• Eco-justice/St. Frances Cree Bilingual Classroom: In partnership with GSCS, the college hosts middle years students and their teachers from the Eco-Justice and Cree Bilingual programs every week in order to support land-based and eco-justice programming.

In addition to the initiatives above, the College of Education continues to support off-campus student degree completions, increased Indigenous voice in college programming and initiatives, as well as a number of departmental program advancements at the graduate level, such as formalizing land-based programming, Indigenous-specific cohorts, and faculty research and service that supports Indigenous students, partners, and communities. Please consider departmental pages for more information.

 

History

ITEP Graduation, 1976

The philosophy of "Indian control of Indian education" has its roots in Saskatchewan. Over the past two decades, Saskatchewan Indigenous leaders have recognized education as a priority and as a result have become pioneers in the field throughout North America. Ground-breaking partnerships between the University of Saskatchewan’s College of Education, the Saskatchewan Indigenous Cultural Centre and the Federation of Sovereign Indigenous Nations have served as the foundation for programs such as ITEP, SUNTEP and NORTEP.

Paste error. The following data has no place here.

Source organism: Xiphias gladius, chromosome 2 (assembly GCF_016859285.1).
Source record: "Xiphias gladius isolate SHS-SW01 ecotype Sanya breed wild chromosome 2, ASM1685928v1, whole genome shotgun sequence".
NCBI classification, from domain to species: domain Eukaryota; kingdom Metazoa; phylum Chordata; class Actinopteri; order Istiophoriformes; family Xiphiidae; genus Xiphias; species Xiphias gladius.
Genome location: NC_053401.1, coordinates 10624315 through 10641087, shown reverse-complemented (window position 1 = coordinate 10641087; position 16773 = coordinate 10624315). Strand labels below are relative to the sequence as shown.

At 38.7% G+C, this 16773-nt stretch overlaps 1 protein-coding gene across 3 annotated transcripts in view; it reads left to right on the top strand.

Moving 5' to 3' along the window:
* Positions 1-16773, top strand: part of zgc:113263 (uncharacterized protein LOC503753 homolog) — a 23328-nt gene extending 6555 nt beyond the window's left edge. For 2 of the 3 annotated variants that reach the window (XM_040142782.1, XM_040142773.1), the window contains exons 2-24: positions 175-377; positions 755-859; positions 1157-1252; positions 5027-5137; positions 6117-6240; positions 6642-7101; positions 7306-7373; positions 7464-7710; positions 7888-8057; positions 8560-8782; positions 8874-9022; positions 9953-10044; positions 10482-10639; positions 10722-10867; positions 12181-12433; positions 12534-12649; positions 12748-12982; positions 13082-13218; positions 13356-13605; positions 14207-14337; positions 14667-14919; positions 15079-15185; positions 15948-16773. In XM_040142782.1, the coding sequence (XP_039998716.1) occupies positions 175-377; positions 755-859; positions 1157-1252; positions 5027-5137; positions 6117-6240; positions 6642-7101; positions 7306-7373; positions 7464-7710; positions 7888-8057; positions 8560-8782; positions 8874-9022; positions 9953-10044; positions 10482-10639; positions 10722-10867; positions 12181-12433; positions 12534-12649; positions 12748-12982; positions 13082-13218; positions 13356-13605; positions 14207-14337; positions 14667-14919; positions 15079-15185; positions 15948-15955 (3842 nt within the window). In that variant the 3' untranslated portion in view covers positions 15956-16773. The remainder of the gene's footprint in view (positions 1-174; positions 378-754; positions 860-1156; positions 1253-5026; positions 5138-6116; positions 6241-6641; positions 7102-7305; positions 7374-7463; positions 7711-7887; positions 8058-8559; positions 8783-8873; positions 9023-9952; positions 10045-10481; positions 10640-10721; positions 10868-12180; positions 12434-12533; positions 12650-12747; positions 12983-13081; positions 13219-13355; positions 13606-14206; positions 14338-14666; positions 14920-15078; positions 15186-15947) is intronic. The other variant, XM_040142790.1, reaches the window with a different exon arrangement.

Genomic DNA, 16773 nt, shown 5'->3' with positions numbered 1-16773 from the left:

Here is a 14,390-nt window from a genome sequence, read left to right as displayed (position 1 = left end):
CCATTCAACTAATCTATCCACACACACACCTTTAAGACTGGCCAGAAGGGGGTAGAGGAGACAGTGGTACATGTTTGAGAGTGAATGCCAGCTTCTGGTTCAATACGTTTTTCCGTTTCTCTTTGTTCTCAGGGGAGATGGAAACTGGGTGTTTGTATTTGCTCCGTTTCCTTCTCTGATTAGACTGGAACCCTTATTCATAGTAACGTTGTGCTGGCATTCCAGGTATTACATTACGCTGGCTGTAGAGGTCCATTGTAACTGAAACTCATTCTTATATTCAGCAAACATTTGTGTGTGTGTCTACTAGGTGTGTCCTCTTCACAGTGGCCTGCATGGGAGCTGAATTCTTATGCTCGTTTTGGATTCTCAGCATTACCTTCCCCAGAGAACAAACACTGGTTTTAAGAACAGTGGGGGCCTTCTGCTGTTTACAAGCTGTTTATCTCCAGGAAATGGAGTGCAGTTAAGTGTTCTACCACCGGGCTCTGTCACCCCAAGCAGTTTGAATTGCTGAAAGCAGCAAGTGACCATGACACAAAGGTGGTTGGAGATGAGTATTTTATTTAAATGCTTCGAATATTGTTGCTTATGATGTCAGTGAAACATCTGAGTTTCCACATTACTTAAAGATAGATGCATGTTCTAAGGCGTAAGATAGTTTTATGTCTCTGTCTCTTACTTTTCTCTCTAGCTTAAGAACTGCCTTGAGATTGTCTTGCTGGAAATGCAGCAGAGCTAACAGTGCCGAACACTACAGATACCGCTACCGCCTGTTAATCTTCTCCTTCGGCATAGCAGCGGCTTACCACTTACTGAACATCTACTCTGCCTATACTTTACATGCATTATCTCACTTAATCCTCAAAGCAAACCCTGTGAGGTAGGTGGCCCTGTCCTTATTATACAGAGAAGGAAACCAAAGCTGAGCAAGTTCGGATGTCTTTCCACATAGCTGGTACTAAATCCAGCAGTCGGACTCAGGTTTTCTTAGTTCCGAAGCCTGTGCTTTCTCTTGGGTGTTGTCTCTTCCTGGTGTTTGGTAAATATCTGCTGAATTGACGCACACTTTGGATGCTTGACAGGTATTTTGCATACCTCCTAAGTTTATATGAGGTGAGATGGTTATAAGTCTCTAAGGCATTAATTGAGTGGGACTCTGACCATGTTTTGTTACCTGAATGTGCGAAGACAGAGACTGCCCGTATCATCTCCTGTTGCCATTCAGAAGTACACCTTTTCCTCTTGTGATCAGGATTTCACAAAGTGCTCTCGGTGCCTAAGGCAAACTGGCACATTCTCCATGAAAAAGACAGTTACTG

In 1969, the Federation of Saskatchewan Indian Nations (now Federation of Sovereign Indigenous Nations) undertook the first major education development, the Education Task Force. At that time, Chief Dave Ahenakew mandated his executive director, Sol Sanderson, to conduct the Task Force. The Task Force was headed by Rodney Soonias and developed a comprehensive statement of the state of Indian education in Saskatchewan. The two volume report became the watershed for Indian control of Indian education. 

In 1972, the National Indian Brotherhood (now Assembly of First Nations) Education Committee, chaired by Clive Linklater, developed a statement on Indian control of Indian education. This statement gained momentum and, in 1973, was endorsed by the Government of Canada.